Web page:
Features

Mind Your Own eBusiness

Written on
May 7, 2012 
Author
Angus Glover Wilson  |

ADOTAS – Getting some privacy used to be as simple as locking your door or finding a nice, quiet spot somewhere. Keeping your information private was as simple as putting it away in a locked drawer or safe. Well, those days are long gone, and many consumers are not happy about it.

The Information Age has quickly become the Information Sharing Age, where people are willing and able to share everything they do at any given moment by constantly updating their Facebook statuses, Tweeting both random thoughts and daily happenings, and sharing pictures and information on their whereabouts. You would think that with everyone being so open about their lives, privacy would be an afterthought. But the more the public becomes aware of their e-footprint, the more concerned they are with concealing it or eradicating it altogether. According to Forrester research, more than 50 percent of consumers are aware that they are being tracked and that their information may have been purchased for marketing purposes.

E-privacy concerns are a big deal, and we are getting closer and closer to legislation getting passed in the U.S. that would give consumers more control over how their internet activity is tracked and shared. This, of course, is not good news for advertisers and publishers who utilize this information to better serve their customers and/or readers. Truth be told, it’s not good for consumers either, but “Big Brother” paranoia seems to be prevailing over a more efficient advertising market. After all, opting out does not mean the user will no longer receive online advertising, it just means the advertising won’t be targeted specifically for them. Like it or not, here is where we currently stand:

In April of 2011, privacy legislation was introduced in U.S. Congress.
In May of 2011, the E.U. Cookie Law became active.
In June of 2011, the Dutch Cookie Law went even further than the E.U. ruling.
In September of 2011, the Do Not Track option was implemented in Firefox.

Over the next few years, more privacy laws will likely be passed and existing ones refined, and the e-privacy debate and discrepancy over interpretation of the laws will likely continue. However, if companies think they can wait it out or get by complying with the bare minimum requirements, they’re sorely mistaken. In the near future, there’s sure to be rankings of companies and their e-privacy compliance, and no one will want to be at the bottom of that list. If customers see that you’re not as transparent or your compliance is not at least on par with other companies, they will take their business elsewhere.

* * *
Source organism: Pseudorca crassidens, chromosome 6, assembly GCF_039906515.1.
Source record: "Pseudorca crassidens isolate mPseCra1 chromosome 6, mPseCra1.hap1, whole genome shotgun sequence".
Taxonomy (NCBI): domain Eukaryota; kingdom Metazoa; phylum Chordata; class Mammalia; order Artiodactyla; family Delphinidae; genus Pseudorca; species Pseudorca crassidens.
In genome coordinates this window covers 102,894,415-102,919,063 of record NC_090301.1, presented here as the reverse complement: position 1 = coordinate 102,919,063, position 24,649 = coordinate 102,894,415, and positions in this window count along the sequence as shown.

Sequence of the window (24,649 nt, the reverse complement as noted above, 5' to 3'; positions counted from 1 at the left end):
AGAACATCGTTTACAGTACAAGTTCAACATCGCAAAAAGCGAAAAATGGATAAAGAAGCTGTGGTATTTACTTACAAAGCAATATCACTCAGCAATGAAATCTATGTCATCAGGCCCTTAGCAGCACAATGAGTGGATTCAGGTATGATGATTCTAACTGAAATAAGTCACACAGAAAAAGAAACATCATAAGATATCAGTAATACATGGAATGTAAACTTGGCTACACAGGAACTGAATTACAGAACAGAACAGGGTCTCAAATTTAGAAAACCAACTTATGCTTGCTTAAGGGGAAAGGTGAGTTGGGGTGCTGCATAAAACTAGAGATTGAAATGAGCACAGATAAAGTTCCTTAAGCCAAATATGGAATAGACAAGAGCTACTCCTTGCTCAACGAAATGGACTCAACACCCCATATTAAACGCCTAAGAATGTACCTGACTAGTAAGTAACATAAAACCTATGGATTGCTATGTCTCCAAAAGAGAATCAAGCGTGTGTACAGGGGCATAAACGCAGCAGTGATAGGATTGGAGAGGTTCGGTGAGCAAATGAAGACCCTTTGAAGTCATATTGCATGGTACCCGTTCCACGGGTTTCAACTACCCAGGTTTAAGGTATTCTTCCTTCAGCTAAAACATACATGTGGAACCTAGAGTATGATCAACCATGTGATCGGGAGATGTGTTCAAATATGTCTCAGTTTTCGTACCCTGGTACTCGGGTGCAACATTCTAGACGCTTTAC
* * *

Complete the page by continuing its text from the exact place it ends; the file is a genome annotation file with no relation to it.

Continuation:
Forrester Research recently offered some tips and steps you should start on now to help you stay ahead of the game:

Audit all cookies and tags on your site.
Categorize your cookies and tags, and know what each of them do.
Figure out how you will communicate your compliance measures to users (transparency is key).
Listen to the press and what consumers are saying in order to avoid a crisis.
Document every step you take in order to build your case.
Aggregate the data you have on a customer into one user interface.
Push for logged-in approaches to overcome cookie limitations
Test your revised on-site approaches using A/B comparisons.

The first thing to note about these tips is the need for a cookie and tag audit. Ultimately, companies’ third party marketing tags are the site-side elements that control cookies and tracking for marketing campaigns. Having control of these tags is crucial to comply with any privacy laws, guidelines or regulations worldwide. Companies specializing in tag management can be a great help for anyone looking to understand which tags exist across your site, and can help you proactively manage compliance for all of your ePrivacy requirements.

Another point to further elaborate on is that we’ve all heard the saying presentation is key, and how you re-engineer the new privacy directives with the consumer experience will make all the difference. The days of eight-point font disclaimers at the bottom of a webpage are gone. Communicate and engage with consumers in an elegant way. Clearly present them with information on their opt out, do not track, private browsing and cookie blocking options. Explain how it will affect their online experience. Graphically showcase the measures and steps you’ve taken to protect their privacy and comply with online privacy directives.

Obviously, there will be a grace period to implement new privacy laws, but isn’t it better to be proactive rather than reactive? Position yourself to be a top player by taking some steps now to help prepare you for what is inevitably coming down the pipeline.





Angus Glover Wilson (@TagManPrivacy) is Vice President of Operations and Chief Privacy Officer at TagMan, Inc.

Previously General Manager at NBC’s iVillage U.K. and President of boutique NY digital agency dComm, Angus brings over 10 years of expertise in digital media/marketing management and operations to TagMan. At TagMan, Angus is responsible for technical client services activities and serves as Chief Privacy Officer.

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